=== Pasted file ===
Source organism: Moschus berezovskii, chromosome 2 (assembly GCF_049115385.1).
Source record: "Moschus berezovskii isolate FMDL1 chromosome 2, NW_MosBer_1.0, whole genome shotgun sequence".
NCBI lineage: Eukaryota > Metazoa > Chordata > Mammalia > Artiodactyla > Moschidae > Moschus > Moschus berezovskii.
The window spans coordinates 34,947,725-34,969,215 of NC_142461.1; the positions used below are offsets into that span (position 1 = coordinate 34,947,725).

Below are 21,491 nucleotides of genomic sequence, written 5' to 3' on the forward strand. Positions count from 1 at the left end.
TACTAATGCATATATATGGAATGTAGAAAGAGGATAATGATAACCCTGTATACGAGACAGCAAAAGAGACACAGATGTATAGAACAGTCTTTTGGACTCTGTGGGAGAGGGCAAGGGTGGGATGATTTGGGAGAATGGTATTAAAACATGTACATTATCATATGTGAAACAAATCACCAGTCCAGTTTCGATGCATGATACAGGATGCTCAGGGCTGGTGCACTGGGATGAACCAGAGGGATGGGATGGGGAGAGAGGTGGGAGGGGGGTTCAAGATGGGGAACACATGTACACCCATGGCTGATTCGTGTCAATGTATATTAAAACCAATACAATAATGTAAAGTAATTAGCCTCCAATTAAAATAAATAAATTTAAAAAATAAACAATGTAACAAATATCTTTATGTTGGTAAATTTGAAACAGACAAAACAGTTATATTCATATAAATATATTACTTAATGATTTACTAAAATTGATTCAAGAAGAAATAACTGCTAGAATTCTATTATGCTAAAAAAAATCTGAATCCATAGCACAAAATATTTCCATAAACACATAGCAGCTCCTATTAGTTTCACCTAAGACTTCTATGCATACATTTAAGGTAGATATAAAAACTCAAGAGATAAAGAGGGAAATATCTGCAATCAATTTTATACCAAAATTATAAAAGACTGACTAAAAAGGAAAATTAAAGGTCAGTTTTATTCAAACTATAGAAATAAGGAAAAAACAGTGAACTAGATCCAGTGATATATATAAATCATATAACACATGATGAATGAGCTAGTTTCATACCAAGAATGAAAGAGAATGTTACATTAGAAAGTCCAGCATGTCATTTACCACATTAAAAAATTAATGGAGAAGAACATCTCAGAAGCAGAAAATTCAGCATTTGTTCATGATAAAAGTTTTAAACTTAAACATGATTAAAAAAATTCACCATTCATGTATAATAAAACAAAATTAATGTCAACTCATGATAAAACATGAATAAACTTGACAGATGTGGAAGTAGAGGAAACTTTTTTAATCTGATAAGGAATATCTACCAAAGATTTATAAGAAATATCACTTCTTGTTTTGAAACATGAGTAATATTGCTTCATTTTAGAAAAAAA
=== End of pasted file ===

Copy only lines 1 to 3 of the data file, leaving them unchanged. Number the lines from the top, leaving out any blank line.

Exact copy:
Source organism: Moschus berezovskii, chromosome 2 (assembly GCF_049115385.1).
Source record: "Moschus berezovskii isolate FMDL1 chromosome 2, NW_MosBer_1.0, whole genome shotgun sequence".
NCBI lineage: Eukaryota > Metazoa > Chordata > Mammalia > Artiodactyla > Moschidae > Moschus > Moschus berezovskii.